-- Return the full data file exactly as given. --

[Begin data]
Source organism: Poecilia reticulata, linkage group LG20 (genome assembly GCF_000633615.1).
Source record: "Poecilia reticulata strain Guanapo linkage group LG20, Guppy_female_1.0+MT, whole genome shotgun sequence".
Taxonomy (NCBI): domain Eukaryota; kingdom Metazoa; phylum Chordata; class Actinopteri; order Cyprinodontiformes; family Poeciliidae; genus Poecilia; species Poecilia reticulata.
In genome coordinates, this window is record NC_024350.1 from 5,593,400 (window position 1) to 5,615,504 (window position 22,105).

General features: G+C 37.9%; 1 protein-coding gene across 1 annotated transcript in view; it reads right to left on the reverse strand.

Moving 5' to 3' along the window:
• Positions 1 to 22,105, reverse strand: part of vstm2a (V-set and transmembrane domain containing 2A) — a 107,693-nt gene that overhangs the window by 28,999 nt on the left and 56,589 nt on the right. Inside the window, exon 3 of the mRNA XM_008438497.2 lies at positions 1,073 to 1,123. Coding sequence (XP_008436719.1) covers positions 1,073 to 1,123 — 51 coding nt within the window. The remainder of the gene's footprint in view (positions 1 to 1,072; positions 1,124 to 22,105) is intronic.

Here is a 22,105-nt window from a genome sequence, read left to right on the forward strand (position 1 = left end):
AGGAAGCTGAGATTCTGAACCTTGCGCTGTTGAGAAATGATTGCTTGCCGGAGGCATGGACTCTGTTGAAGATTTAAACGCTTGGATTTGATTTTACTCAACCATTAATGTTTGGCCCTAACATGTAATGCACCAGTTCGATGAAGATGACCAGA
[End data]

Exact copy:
Source organism: Poecilia reticulata, linkage group LG20 (genome assembly GCF_000633615.1).
Source record: "Poecilia reticulata strain Guanapo linkage group LG20, Guppy_female_1.0+MT, whole genome shotgun sequence".
Taxonomy (NCBI): domain Eukaryota; kingdom Metazoa; phylum Chordata; class Actinopteri; order Cyprinodontiformes; family Poeciliidae; genus Poecilia; species Poecilia reticulata.
In genome coordinates, this window is record NC_024350.1 from 5,593,400 (window position 1) to 5,615,504 (window position 22,105).

General features: G+C 37.9%; 1 protein-coding gene across 1 annotated transcript in view; it reads right to left on the reverse strand.

Moving 5' to 3' along the window:
• Positions 1 to 22,105, reverse strand: part of vstm2a (V-set and transmembrane domain containing 2A) — a 107,693-nt gene that overhangs the window by 28,999 nt on the left and 56,589 nt on the right. Inside the window, exon 3 of the mRNA XM_008438497.2 lies at positions 1,073 to 1,123. Coding sequence (XP_008436719.1) covers positions 1,073 to 1,123 — 51 coding nt within the window. The remainder of the gene's footprint in view (positions 1 to 1,072; positions 1,124 to 22,105) is intronic.

Here is a 22,105-nt window from a genome sequence, read left to right on the forward strand (position 1 = left end):
AGGAAGCTGAGATTCTGAACCTTGCGCTGTTGAGAAATGATTGCTTGCCGGAGGCATGGACTCTGTTGAAGATTTAAACGCTTGGATTTGATTTTACTCAACCATTAATGTTTGGCCCTAACATGTAATGCACCAGTTCGATGAAGATGACCAGA